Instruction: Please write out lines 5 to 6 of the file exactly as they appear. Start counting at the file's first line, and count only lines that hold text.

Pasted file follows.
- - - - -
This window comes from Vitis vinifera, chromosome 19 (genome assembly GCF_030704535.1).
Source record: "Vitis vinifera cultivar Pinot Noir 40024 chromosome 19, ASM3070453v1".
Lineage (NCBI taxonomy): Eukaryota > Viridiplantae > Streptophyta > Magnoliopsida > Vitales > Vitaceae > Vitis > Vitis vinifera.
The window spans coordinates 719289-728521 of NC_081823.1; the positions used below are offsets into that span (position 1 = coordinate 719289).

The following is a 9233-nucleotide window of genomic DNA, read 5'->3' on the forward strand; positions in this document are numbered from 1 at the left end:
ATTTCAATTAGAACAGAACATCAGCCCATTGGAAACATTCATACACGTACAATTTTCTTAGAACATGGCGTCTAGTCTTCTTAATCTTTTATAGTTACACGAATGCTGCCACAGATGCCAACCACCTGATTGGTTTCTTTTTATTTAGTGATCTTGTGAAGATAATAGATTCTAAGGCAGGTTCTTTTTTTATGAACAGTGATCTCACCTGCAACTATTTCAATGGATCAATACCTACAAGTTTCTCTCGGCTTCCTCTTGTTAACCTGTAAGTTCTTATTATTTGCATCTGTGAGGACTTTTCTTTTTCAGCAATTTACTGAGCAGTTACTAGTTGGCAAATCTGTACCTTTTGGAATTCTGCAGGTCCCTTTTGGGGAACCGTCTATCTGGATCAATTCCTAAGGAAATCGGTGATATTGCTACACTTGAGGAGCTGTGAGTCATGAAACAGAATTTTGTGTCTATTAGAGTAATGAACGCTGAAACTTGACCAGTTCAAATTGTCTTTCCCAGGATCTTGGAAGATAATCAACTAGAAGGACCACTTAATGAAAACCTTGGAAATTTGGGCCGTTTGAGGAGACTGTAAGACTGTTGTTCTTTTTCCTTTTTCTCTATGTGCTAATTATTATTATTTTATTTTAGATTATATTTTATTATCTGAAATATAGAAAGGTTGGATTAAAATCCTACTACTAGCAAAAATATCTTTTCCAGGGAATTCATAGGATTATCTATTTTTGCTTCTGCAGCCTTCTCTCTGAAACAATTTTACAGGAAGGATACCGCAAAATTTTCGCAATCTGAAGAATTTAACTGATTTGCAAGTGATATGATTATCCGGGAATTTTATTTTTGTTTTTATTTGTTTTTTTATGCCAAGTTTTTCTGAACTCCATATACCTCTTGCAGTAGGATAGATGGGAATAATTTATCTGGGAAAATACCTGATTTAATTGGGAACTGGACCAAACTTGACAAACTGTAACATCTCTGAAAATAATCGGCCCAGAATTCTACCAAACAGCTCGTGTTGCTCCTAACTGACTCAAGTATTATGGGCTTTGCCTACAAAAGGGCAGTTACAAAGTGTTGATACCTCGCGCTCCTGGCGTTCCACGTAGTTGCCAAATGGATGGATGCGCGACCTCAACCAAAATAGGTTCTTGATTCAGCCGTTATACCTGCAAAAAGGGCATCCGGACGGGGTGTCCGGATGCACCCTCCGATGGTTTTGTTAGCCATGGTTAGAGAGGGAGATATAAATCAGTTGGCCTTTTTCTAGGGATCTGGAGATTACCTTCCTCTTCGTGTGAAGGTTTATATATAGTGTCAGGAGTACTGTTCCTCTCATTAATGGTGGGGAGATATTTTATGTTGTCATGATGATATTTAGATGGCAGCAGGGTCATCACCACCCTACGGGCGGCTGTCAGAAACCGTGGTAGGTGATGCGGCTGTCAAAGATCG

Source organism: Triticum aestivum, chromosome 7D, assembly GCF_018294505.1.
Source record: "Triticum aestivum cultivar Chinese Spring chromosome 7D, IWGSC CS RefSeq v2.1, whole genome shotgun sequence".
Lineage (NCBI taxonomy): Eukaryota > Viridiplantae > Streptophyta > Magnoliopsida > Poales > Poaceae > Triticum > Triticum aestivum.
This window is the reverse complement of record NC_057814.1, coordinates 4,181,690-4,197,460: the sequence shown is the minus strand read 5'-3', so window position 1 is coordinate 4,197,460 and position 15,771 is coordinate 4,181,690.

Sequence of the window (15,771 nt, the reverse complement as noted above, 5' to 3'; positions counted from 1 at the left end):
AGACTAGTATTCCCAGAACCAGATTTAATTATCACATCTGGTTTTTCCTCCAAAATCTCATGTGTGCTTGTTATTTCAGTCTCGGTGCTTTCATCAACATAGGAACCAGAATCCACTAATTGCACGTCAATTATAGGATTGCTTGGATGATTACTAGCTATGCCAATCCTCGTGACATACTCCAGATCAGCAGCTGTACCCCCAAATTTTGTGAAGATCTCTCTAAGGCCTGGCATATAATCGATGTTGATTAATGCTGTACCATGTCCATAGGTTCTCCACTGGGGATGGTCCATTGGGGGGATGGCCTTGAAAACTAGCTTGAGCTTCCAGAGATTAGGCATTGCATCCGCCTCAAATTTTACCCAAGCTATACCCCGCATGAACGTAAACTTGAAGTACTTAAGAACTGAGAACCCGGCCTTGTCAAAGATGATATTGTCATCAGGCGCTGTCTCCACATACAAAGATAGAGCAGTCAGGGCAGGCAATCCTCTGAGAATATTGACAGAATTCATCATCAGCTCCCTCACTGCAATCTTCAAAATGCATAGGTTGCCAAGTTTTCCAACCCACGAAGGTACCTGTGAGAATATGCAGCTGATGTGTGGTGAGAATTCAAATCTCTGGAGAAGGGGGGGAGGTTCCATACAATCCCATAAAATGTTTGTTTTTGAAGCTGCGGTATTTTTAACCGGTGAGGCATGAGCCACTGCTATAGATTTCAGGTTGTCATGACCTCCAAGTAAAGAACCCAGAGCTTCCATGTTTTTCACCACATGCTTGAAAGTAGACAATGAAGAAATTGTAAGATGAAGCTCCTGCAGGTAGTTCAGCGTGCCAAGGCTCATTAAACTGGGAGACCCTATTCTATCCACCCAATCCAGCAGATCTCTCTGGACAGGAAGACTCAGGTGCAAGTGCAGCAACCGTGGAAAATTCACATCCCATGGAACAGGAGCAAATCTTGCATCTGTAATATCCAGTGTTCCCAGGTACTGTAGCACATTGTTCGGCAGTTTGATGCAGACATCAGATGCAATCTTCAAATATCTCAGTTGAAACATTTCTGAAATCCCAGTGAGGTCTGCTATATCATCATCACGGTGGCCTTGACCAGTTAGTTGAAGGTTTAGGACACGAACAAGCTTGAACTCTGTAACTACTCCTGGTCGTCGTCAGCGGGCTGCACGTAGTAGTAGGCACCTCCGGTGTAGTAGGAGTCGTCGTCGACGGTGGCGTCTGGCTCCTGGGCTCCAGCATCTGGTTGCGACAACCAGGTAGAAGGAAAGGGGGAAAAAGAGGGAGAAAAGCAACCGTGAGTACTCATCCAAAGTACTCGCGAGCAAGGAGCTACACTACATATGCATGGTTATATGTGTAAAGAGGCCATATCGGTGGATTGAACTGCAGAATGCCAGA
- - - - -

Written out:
The following is a 9233-nucleotide window of genomic DNA, read 5'->3' on the forward strand; positions in this document are numbered from 1 at the left end:
ATTTCAATTAGAACAGAACATCAGCCCATTGGAAACATTCATACACGTACAATTTTCTTAGAACATGGCGTCTAGTCTTCTTAATCTTTTATAGTTACACGAATGCTGCCACAGATGCCAACCACCTGATTGGTTTCTTTTTATTTAGTGATCTTGTGAAGATAATAGATTCTAAGGCAGGTTCTTTTTTTATGAACAGTGATCTCACCTGCAACTATTTCAATGGATCAATACCTACAAGTTTCTCTCGGCTTCCTCTTGTTAACCTGTAAGTTCTTATTATTTGCATCTGTGAGGACTTTTCTTTTTCAGCAATTTACTGAGCAGTTACTAGTTGGCAAATCTGTACCTTTTGGAATTCTGCAGGTCCCTTTTGGGGAACCGTCTATCTGGATCAATTCCTAAGGAAATCGGTGATATTGCTACACTTGAGGAGCTGTGAGTCATGAAACAGAATTTTGTGTCTATTAGAGTAATGAACGCTGAAACTTGACCAGTTCAAATTGTCTTTCCCAGGATCTTGGAAGATAATCAACTAGAAGGACCACTTAATGAAAACCTTGGAAATTTGGGCCGTTTGAGGAGACTGTAAGACTGTTGTTCTTTTTCCTTTTTCTCTATGTGCTAATTATTATTATTTTATTTTAGATTATATTTTATTATCTGAAATATAGAAAGGTTGGATTAAAATCCTACTACTAGCAAAAATATCTTTTCCAGGGAATTCATAGGATTATCTATTTTTGCTTCTGCAGCCTTCTCTCTGAAACAATTTTACAGGAAGGATACCGCAAAATTTTCGCAATCTGAAGAATTTAACTGATTTGCAAGTGATATGATTATCCGGGAATTTTATTTTTGTTTTTATTTGTTTTTTTATGCCAAGTTTTTCTGAACTCCATATACCTCTTGCAGTAGGATAGATGGGAATAATTTATCTGGGAAAATACCTGATTTAATTGGGAACTGGACCAAACTTGACAAACTGTAACATCTCTGAAAATAATCGGCCCAGAATTCTACCAAACAGCTCGTGTTGCTCCTAACTGACTCAAGTATTATGGGCTTTGCCTACAAAAGGGCAGTTACAAAGTGTTGATACCTCGCGCTCCTGGCGTTCCACGTAGTTGCCAAATGGATGGATGCGCGACCTCAACCAAAATAGGTTCTTGATTCAGCCGTTATACCTGCAAAAAGGGCATCCGGACGGGGTGTCCGGATGCACCCTCCGATGGTTTTGTTAGCCATGGTTAGAGAGGGAGATATAAATCAGTTGGCCTTTTTCTAGGGATCTGGAGATTACCTTCCTCTTCGTGTGAAGGTTTATATATAGTGTCAGGAGTACTGTTCCTCTCATTAATGGTGGGGAGATATTTTATGTTGTCATGATGATATTTAGATGGCAGCAGGGTCATCACCACCCTACGGGCGGCTGTCAGAAACCGTGGTAGGTGATGCGGCTGTCAAAGATCG